English-language text is almost always written horizontally. Text can be formatted to run vertically, but this is seldom used. Several studies have found that horizontal text can be read faster than vertical text in the central visual field. No studies have investigated the peripheral visual field. Studies have also concluded that training can improve reading speed in the peripheral visual field for horizontal text. We aimed to establish whether the horizontal vertical differences are maintained and if training can improve vertical reading in the peripheral visual field.
Eight normally sighted young adults participated in the first study. Rapid serial visual presentation (RSVP) reading speed was measured for horizontal and vertical text in the central visual field and at 10 degrees eccentricity in the upper or lower (horizontal text) and right or left (vertical text) visual fields. Twenty-one normally sighted young adults split equally between two training groups and one control group participated in the second study. Training consisted of RSVP reading using either vertical text in the left visual field or horizontal text in the inferior visual field. Subjects trained daily over 4 days. Pre- and post- horizontal and vertical RSVP reading speeds were carried out for all groups. For the training groups, these measurements were repeated 1 week and 1 month posttraining.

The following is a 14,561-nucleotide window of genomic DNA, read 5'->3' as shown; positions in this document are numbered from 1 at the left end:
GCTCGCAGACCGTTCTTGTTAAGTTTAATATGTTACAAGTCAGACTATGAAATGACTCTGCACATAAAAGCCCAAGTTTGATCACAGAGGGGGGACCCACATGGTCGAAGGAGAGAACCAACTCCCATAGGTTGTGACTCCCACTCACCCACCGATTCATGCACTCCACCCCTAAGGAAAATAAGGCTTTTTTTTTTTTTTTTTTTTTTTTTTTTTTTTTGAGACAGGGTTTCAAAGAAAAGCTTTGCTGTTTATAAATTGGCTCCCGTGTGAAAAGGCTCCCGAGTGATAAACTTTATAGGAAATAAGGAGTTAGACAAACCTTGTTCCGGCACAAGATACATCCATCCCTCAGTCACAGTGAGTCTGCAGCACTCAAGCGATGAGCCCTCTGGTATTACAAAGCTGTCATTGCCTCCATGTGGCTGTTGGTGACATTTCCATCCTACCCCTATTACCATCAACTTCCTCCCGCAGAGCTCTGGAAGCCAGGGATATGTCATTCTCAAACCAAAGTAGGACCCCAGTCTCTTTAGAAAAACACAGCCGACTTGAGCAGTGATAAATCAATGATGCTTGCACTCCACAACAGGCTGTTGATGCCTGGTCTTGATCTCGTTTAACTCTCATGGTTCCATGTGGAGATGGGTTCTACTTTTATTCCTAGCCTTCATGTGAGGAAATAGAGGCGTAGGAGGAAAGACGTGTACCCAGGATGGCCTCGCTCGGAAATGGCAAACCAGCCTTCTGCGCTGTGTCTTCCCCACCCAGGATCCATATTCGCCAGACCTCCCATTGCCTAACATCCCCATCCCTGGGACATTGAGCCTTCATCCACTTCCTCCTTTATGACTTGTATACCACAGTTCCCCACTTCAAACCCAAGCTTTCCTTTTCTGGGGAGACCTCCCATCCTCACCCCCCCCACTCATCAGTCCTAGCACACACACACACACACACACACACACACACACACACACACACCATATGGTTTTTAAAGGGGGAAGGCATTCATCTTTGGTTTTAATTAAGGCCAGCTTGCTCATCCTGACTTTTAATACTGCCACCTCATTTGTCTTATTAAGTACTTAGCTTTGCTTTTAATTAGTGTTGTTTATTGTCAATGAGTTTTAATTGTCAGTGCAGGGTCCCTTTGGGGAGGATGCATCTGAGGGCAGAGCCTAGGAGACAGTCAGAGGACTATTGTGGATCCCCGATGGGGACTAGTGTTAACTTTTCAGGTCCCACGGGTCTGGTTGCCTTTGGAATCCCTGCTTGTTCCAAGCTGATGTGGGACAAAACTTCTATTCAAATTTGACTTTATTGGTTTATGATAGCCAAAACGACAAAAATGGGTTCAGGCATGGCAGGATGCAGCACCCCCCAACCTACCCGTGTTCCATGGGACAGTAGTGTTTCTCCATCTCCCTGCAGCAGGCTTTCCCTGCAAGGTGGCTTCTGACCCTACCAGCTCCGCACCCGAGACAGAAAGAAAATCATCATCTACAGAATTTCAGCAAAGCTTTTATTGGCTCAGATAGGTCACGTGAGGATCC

Before training, RSVP reading speeds were faster for horizontal text in the central and peripheral visual fields when compared with vertical text. Training vertical reading improved vertical reading speeds by an average factor of 2.8. There was partial transfer of training to the opposite (right) hemifield. The training effects were retained for up to a month.
Rapid serial visual presentation training can improve RSVP vertical text reading in peripheral vision. These findings may have implications for patients with macular degeneration or hemianopic field loss.